After a dominant performance in PyeongChang and a world title in 2019, snowboard halfpipe gold medalist Chloe Kim of Torrance, California, took some time off the snow to heal an ankle injury. She got a taste of on-campus life during her freshman year at Princeton and said she considered not returning to competitive snowboarding at all.
“I started to resent [snowboarding], almost, because it had changed my life in such a drastic way … and I was like, I need to miss it. And if I miss it, I’ll go back, and if I don’t miss it, I won’t go back … [but] I missed it. I missed it a lot, so I came right back,” she said.
When she returned to competition earlier this year, the 21-year-old had a dominant season, winning all four contests she entered, including the X Games and world championships.
“… I just had the same emotions I did when I was 14, excited to get out there, excited to try new things, and excited to push myself.”
Her World Cup event victory in Switzerland last January was her first contest since March 2019, and she overcame rib injuries and a severe allergic reaction to win. She didn't attempt the difficult sequence of tricks she is known for – called back-to-back 1080s – but she still won by more than 13 points in a strong field of competitors.
After her world title win in March, Kim said she was yet again feeling less than 100%.
“I actually kind of sprained my ankle in practice,” she said.
Kim remains a solid favorite for 2022, while fellow American Maddie Mastro, who finished second to Kim at this year's world championships, is also expected to be a strong contender. Between the 2021 World Cup in Switzerland and worlds in Aspen, Kim and Mastro went 1-2 at the Winter X Games. It was Kim's fifth title, one shy of compatriot Kelly Clark's competition record.
Three-time Olympic gold medalist Shaun White, who is 35 years old headed into the upcoming winter season, took more than three years off from competition after winning his third title in PyeongChang and didn't train in a pipe for two years. He returned at the U.S. Grand Prix in March 2021, finishing fourth with a watered-down run from what he did at the Olympics.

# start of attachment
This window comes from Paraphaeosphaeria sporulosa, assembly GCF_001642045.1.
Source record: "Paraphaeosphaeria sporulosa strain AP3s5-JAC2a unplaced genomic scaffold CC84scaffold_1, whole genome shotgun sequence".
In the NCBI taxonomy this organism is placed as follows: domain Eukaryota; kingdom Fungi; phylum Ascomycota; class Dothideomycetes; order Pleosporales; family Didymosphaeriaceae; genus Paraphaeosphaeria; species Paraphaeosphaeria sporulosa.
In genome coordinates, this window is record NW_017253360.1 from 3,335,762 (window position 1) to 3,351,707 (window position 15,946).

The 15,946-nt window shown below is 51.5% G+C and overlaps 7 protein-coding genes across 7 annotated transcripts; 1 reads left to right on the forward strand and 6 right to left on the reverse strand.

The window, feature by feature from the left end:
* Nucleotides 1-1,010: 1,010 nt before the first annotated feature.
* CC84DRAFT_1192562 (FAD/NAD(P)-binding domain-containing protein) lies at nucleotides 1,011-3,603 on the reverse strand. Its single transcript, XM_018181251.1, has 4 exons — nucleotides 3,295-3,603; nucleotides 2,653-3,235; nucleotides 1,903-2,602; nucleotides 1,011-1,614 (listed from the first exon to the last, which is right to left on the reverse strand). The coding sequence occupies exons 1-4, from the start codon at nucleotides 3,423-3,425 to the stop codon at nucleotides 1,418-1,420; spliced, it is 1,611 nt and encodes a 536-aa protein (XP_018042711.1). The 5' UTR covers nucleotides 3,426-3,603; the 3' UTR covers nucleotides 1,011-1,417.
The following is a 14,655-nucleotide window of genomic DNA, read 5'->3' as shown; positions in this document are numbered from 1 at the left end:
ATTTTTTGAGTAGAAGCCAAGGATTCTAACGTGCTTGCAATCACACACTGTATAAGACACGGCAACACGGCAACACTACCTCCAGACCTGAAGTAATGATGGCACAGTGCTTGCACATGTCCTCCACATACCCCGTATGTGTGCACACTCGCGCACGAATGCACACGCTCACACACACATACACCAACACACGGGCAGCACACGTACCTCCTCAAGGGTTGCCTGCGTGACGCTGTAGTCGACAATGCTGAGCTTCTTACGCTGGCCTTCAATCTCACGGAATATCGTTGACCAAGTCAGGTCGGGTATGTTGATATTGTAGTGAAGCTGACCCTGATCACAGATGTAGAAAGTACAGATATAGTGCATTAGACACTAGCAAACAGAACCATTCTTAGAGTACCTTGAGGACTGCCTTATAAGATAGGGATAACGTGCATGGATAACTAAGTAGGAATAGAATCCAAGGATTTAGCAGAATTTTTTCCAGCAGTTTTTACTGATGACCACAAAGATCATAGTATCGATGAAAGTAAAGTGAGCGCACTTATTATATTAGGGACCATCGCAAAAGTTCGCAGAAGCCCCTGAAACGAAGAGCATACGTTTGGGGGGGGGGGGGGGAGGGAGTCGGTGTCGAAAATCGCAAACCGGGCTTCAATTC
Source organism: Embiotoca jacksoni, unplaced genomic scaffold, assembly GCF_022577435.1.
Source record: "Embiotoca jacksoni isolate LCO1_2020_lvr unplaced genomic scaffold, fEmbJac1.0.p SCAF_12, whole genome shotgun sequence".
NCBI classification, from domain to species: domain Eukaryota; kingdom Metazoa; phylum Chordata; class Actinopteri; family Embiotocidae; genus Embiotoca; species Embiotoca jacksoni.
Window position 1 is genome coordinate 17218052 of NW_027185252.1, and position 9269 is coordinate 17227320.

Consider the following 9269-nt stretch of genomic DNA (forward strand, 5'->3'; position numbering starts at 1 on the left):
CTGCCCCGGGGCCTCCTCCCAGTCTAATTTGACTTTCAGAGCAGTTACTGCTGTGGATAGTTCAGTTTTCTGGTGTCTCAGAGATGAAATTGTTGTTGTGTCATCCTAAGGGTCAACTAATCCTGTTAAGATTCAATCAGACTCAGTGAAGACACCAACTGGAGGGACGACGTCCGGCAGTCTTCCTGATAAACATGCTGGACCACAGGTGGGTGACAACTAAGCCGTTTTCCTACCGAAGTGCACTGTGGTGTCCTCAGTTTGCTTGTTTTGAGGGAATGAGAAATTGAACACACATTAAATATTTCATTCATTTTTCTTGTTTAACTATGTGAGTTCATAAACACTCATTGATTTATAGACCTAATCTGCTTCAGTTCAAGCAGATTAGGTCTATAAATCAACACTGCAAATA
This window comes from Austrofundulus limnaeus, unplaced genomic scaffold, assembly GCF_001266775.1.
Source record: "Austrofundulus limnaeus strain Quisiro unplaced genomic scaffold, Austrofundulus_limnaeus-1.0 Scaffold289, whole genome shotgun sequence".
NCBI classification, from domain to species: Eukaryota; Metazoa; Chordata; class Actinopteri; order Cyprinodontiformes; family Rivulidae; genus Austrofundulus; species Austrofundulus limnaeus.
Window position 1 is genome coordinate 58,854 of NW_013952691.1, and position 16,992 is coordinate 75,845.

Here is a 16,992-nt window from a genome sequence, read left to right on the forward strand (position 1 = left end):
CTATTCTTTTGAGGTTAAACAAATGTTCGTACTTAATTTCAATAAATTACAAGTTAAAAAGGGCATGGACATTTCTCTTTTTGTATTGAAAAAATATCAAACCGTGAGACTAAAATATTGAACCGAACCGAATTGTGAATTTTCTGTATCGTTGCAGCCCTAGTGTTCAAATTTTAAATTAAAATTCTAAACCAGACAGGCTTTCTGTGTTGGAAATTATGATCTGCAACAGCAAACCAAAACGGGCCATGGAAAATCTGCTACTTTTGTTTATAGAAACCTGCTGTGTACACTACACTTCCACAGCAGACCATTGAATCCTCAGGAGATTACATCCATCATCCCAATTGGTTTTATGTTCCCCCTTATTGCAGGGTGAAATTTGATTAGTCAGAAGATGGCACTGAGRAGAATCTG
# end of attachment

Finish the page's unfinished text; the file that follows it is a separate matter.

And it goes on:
Earlier in the year, he withdrew from this year's Winter X Games just hours before competition began, citing a knee injury. On Instagram, he said, “After talking with the medical staff, decided that pushing through would only make things worse. It’s a difficult decision to make, but just need to give my knee some time to recover and I’ll be back soon …
"I don’t really let off the gas. You may not see me, but I’m still doing all the things that I need to.”
White will have to up the difficulty of his runs to make the podium at major competitions, but his finish as the top U.S. man in the first Olympic qualifying event helped him ultimately make the 2022 Olympic team. The Carlsbad, California, native made his Olympic debut in 2006 as a mop-haired 19-year-old and has become an action sports icon, delving into fashion, video games and music. Despite up-and-down results this season and stiff competition, he still has an outside chance at a medal with plenty of past moments to substantiate being a threat.
When asked if he would consider repeating his historic PyeongChang run in 2022, he said, “If that’s the bar, I want to up it from there. There’s different combinations I’m dreaming of… You want to be the person doing something big, new and exciting.”
Since winning slopestyle gold and big air silver at the PyeongChang Games, two-time reigning Olympic slopestyle champion Jamie Anderson took home slopestyle bronze at the 2019 World Championships in Utah and slopestyle silver at the 2021 World Championships in Aspen, as well as back-to-back slopestyle golds at the 2020 and 2021 Winter X Games. She also won the big air competition at the latter X Games competition, her first such title in that event, doubling up on two of the three freestyle events. She won Olympic big air silver in PyeongChang.
Anderson said it took a long time to feel proud of herself for winning slopestyle gold in PyeongChang, since adverse weather conditions affected the runs of many of her competitors. Several of her rivals fell or had subpar runs, and some members of the media asked her whether she thought the event was a good representation of women’s snowboarding. She said that part of her motivation to continue competing after PyeongChang was to prove that she deserved to win in 2018.
The South Lake Tahoe, California, native was beat last March at the world championships by Zoi Sadowski-Synnott, the New Zealander's second straight title. Sadowski-Synnott, who also claimed big air silver at the competition in Aspen, could disrupt Anderson's hunt for a record third straight slopestyle gold.
Dusty Henricksen won the slopestyle title in his X Games debut last February, days before his 18th birthday, becoming the first American to win the event since White in 2009.
Two of the event’s top competitors, 2018 Olympic silver and bronze medalists Max Parrot and Mark McMorris of Canada, didn't participate, but Henricksen’s win over a still solid field – including 2018 Olympic gold medalist Red Gerard – bodes well for his status as an emerging medal contender.
Henricksen captured the Winter Youth Olympic slopestyle title in 2020.
NBC Olympics Research contributed to this report